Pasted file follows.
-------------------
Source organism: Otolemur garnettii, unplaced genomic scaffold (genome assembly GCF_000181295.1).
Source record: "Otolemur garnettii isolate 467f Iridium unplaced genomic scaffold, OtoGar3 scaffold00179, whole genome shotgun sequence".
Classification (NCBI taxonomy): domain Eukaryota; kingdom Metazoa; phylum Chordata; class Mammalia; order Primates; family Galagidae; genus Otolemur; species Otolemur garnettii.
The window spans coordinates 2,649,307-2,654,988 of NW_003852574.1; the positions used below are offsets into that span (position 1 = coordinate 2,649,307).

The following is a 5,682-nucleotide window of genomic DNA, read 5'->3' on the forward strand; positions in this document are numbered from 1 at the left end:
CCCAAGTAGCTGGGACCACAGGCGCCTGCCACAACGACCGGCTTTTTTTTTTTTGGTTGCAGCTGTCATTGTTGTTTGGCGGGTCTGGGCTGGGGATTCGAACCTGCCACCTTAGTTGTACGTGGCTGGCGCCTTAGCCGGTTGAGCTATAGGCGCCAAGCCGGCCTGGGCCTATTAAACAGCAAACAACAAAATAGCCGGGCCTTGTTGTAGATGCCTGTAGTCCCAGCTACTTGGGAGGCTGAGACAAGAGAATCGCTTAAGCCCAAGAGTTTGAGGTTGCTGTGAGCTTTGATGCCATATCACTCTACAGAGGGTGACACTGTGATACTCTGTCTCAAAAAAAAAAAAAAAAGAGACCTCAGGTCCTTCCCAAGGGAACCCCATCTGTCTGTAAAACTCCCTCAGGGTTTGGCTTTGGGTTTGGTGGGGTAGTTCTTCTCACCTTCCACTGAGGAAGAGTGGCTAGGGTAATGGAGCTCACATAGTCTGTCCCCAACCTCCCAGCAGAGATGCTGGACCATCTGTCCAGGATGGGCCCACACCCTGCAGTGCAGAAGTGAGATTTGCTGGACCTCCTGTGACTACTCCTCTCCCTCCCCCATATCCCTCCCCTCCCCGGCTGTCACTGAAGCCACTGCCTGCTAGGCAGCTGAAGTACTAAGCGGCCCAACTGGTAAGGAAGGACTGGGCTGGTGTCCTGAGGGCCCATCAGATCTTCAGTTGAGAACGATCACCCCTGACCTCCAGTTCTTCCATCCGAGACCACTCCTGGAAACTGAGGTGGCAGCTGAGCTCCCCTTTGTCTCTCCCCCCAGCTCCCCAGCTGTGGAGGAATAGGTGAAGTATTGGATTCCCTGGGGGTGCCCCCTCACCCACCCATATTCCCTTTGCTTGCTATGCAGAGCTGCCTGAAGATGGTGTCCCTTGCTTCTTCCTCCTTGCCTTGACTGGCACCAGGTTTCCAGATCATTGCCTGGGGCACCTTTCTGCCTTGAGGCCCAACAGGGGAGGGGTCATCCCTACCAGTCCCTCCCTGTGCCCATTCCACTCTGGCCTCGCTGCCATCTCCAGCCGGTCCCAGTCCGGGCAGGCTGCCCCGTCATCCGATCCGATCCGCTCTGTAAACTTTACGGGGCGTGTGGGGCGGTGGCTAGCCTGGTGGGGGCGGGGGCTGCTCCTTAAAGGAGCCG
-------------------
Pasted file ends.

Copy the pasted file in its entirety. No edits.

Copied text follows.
Source organism: Otolemur garnettii, unplaced genomic scaffold (genome assembly GCF_000181295.1).
Source record: "Otolemur garnettii isolate 467f Iridium unplaced genomic scaffold, OtoGar3 scaffold00179, whole genome shotgun sequence".
Classification (NCBI taxonomy): domain Eukaryota; kingdom Metazoa; phylum Chordata; class Mammalia; order Primates; family Galagidae; genus Otolemur; species Otolemur garnettii.
The window spans coordinates 2,649,307-2,654,988 of NW_003852574.1; the positions used below are offsets into that span (position 1 = coordinate 2,649,307).

The following is a 5,682-nucleotide window of genomic DNA, read 5'->3' on the forward strand; positions in this document are numbered from 1 at the left end:
CCCAAGTAGCTGGGACCACAGGCGCCTGCCACAACGACCGGCTTTTTTTTTTTTGGTTGCAGCTGTCATTGTTGTTTGGCGGGTCTGGGCTGGGGATTCGAACCTGCCACCTTAGTTGTACGTGGCTGGCGCCTTAGCCGGTTGAGCTATAGGCGCCAAGCCGGCCTGGGCCTATTAAACAGCAAACAACAAAATAGCCGGGCCTTGTTGTAGATGCCTGTAGTCCCAGCTACTTGGGAGGCTGAGACAAGAGAATCGCTTAAGCCCAAGAGTTTGAGGTTGCTGTGAGCTTTGATGCCATATCACTCTACAGAGGGTGACACTGTGATACTCTGTCTCAAAAAAAAAAAAAAAAGAGACCTCAGGTCCTTCCCAAGGGAACCCCATCTGTCTGTAAAACTCCCTCAGGGTTTGGCTTTGGGTTTGGTGGGGTAGTTCTTCTCACCTTCCACTGAGGAAGAGTGGCTAGGGTAATGGAGCTCACATAGTCTGTCCCCAACCTCCCAGCAGAGATGCTGGACCATCTGTCCAGGATGGGCCCACACCCTGCAGTGCAGAAGTGAGATTTGCTGGACCTCCTGTGACTACTCCTCTCCCTCCCCCATATCCCTCCCCTCCCCGGCTGTCACTGAAGCCACTGCCTGCTAGGCAGCTGAAGTACTAAGCGGCCCAACTGGTAAGGAAGGACTGGGCTGGTGTCCTGAGGGCCCATCAGATCTTCAGTTGAGAACGATCACCCCTGACCTCCAGTTCTTCCATCCGAGACCACTCCTGGAAACTGAGGTGGCAGCTGAGCTCCCCTTTGTCTCTCCCCCCAGCTCCCCAGCTGTGGAGGAATAGGTGAAGTATTGGATTCCCTGGGGGTGCCCCCTCACCCACCCATATTCCCTTTGCTTGCTATGCAGAGCTGCCTGAAGATGGTGTCCCTTGCTTCTTCCTCCTTGCCTTGACTGGCACCAGGTTTCCAGATCATTGCCTGGGGCACCTTTCTGCCTTGAGGCCCAACAGGGGAGGGGTCATCCCTACCAGTCCCTCCCTGTGCCCATTCCACTCTGGCCTCGCTGCCATCTCCAGCCGGTCCCAGTCCGGGCAGGCTGCCCCGTCATCCGATCCGATCCGCTCTGTAAACTTTACGGGGCGTGTGGGGCGGTGGCTAGCCTGGTGGGGGCGGGGGCTGCTCCTTAAAGGAGCCG